As producers are continuously required to match cattle requirements to feed resources, good records will also assist in adjusting both culling and replacement rates to match available feed resources and market signals. These management decisions control the size and structure of the herd . As a general rule in “optimistic” times replacement rates increase, while in “pessimistic” times replacement rates reduce.
Replacement heifers are considered to be the second highest cost of the breeding herd behind feed costs. Depending on a number of factors, a heifer may need to produce up to ten calves to recoup the investment cost of that heifer.
One of the main things that increases this investment is market demand for heifers. For instance, when the beef industry is expanding the opportunity cost of not selling this hiefer increases and therefore more weaned calves per replacement are needed to balance this investment cost.
The number of heifers retained for replacements also depends on their expected pregnancy rates. This to has an impact on this investment cost.
Caution should be exercised when decreasing replacement rates in consecutive years, as it can result in a herd with too many cows in productivity decline. If herd contraction is required over consecutive years alternating strategies of decreasing replacements and increasing culling rates from normal years may be advisable. In additon if the replacement rate is decreased then increased pressure on genetic selection will be required to maintain genetic progress.
There are several factors to consider when determining an optimal herd replacement strategy. Individual attitude to debt and risk play a major role in the decision making process. Some of the main factors to consider when setting replacement rate strategies are: Interest rates, cash flow requirements, feed and labour costs, reproductive and culling rates, breeding objectives and market prices. Adequate assessment of these factors in any given year is crucial in determining a repalcement rate stratergy that optimises financial outcomes.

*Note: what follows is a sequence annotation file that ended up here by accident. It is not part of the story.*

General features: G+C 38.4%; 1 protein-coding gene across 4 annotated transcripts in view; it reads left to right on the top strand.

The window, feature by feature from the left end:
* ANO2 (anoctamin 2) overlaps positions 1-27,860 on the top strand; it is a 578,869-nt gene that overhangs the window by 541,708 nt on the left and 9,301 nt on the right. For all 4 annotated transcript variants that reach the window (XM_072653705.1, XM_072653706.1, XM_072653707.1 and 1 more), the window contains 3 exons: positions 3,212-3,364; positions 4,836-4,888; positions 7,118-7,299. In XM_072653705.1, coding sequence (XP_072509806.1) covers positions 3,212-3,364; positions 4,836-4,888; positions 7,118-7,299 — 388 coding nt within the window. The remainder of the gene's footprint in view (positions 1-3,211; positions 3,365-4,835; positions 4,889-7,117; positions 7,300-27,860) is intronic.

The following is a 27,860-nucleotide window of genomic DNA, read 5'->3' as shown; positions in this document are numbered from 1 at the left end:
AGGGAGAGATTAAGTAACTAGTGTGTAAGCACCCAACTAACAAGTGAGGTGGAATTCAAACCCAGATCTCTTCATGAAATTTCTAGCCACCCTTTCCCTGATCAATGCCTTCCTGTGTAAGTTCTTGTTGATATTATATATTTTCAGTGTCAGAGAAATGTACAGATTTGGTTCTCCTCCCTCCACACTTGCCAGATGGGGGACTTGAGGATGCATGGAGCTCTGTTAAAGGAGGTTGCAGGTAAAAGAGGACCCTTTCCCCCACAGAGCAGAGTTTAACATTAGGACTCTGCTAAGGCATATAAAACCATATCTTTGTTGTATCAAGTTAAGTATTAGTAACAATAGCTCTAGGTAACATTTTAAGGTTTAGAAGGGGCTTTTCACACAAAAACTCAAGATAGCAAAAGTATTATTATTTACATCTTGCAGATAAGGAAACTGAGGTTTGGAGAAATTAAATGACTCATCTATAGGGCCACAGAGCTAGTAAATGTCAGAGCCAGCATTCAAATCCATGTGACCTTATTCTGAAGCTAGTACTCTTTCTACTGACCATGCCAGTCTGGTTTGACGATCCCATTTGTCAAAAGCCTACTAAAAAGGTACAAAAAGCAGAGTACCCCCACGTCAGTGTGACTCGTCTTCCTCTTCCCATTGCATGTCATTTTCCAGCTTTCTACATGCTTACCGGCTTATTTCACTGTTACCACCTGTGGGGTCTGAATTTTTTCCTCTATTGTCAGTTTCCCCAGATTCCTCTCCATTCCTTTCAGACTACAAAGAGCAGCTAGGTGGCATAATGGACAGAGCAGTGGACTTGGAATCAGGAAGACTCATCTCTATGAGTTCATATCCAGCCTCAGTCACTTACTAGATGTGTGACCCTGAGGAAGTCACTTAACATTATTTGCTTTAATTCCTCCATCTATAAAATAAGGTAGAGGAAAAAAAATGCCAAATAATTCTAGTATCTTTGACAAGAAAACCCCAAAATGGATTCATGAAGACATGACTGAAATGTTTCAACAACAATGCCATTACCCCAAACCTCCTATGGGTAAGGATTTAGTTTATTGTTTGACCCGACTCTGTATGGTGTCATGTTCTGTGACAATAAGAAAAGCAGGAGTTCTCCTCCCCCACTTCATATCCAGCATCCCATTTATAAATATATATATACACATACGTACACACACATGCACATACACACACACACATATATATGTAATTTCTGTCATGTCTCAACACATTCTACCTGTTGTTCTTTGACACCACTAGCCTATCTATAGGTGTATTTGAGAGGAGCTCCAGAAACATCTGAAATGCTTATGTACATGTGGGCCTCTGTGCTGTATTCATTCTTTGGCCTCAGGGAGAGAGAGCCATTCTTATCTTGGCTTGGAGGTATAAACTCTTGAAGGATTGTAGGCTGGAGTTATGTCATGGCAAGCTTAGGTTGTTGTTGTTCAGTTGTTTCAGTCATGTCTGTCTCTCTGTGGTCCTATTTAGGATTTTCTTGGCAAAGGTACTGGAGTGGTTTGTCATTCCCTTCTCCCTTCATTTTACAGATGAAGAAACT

With regards to the choice between developing own replacements or purchasing them, there are pros and cons associated to both options.
By breeding their own replacement producers not only have a say on their genetic make-up, ensuring it fits their environment and target markets, but also gives the producer better knowledge and control over the heifers background (health status, growth pathway, temperament and fertility). Alternatively purchasing replacement heifers can free-up feed resources for other uses, provide some flexibility for expanding the herd size or changing genetic make-up or altering calving time.
At the end of the day the main factor weighing on the decision on whether to breed or purchase replacement heifers is cost. Unfortunately a number of factors influencing this cost are uncertain (production performance, season and future market prices) and a risk free decision is never available. Risk can however be reduced by gathering accurate information (good records) and seeking reliable and independent professional advice (from veterinarians, financial institution advisors, and consultants).
Calving cycle and pattern
To sustain herd productivity, beef cows must wean a calf on a yearly basis. If a cow is to maintain a 365 day calving interval she only has about 82 days to conceive after calving (pregnancy is approximately 283 days).
Under ideal circumstances it takes approximately 25-30 days for the uterus to recover after calving and for the cow to resume cycling, leaving only 50-55 days to conceive. Because cows cycle on average every 21 days, this leaves only two opportunities for them to be mated and conceive if a 365 day calving interval is to be achieved. If the cow does not conceive in these two cycles, she may conceive later in the joining period. This means that she will have less opportunity to conceive in the following year’s joining periods increasing the likelihood of missing the joining season and being culled.